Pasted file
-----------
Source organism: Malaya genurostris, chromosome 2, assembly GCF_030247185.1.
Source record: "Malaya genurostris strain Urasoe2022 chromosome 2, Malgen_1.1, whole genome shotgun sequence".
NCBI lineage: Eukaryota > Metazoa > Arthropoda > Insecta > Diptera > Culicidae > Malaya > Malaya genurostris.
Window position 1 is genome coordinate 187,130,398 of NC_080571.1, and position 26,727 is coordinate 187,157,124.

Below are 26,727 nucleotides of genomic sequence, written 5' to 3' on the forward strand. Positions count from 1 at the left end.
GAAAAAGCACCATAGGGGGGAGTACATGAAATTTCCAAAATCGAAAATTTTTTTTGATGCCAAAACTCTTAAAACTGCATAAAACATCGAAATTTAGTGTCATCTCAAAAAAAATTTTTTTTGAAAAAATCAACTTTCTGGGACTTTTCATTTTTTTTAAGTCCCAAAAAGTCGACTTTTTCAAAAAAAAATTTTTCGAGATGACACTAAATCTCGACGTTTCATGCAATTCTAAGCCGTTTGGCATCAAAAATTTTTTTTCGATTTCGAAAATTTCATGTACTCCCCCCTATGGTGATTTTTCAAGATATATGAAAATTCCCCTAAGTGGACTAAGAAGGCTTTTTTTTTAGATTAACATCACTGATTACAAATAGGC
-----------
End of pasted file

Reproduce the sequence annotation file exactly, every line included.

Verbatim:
Source organism: Malaya genurostris, chromosome 2, assembly GCF_030247185.1.
Source record: "Malaya genurostris strain Urasoe2022 chromosome 2, Malgen_1.1, whole genome shotgun sequence".
NCBI lineage: Eukaryota > Metazoa > Arthropoda > Insecta > Diptera > Culicidae > Malaya > Malaya genurostris.
Window position 1 is genome coordinate 187,130,398 of NC_080571.1, and position 26,727 is coordinate 187,157,124.

Below are 26,727 nucleotides of genomic sequence, written 5' to 3' on the forward strand. Positions count from 1 at the left end.
GAAAAAGCACCATAGGGGGGAGTACATGAAATTTCCAAAATCGAAAATTTTTTTTGATGCCAAAACTCTTAAAACTGCATAAAACATCGAAATTTAGTGTCATCTCAAAAAAAATTTTTTTTGAAAAAATCAACTTTCTGGGACTTTTCATTTTTTTTAAGTCCCAAAAAGTCGACTTTTTCAAAAAAAAATTTTTCGAGATGACACTAAATCTCGACGTTTCATGCAATTCTAAGCCGTTTGGCATCAAAAATTTTTTTTCGATTTCGAAAATTTCATGTACTCCCCCCTATGGTGATTTTTCAAGATATATGAAAATTCCCCTAAGTGGACTAAGAAGGCTTTTTTTTTAGATTAACATCACTGATTACAAATAGGC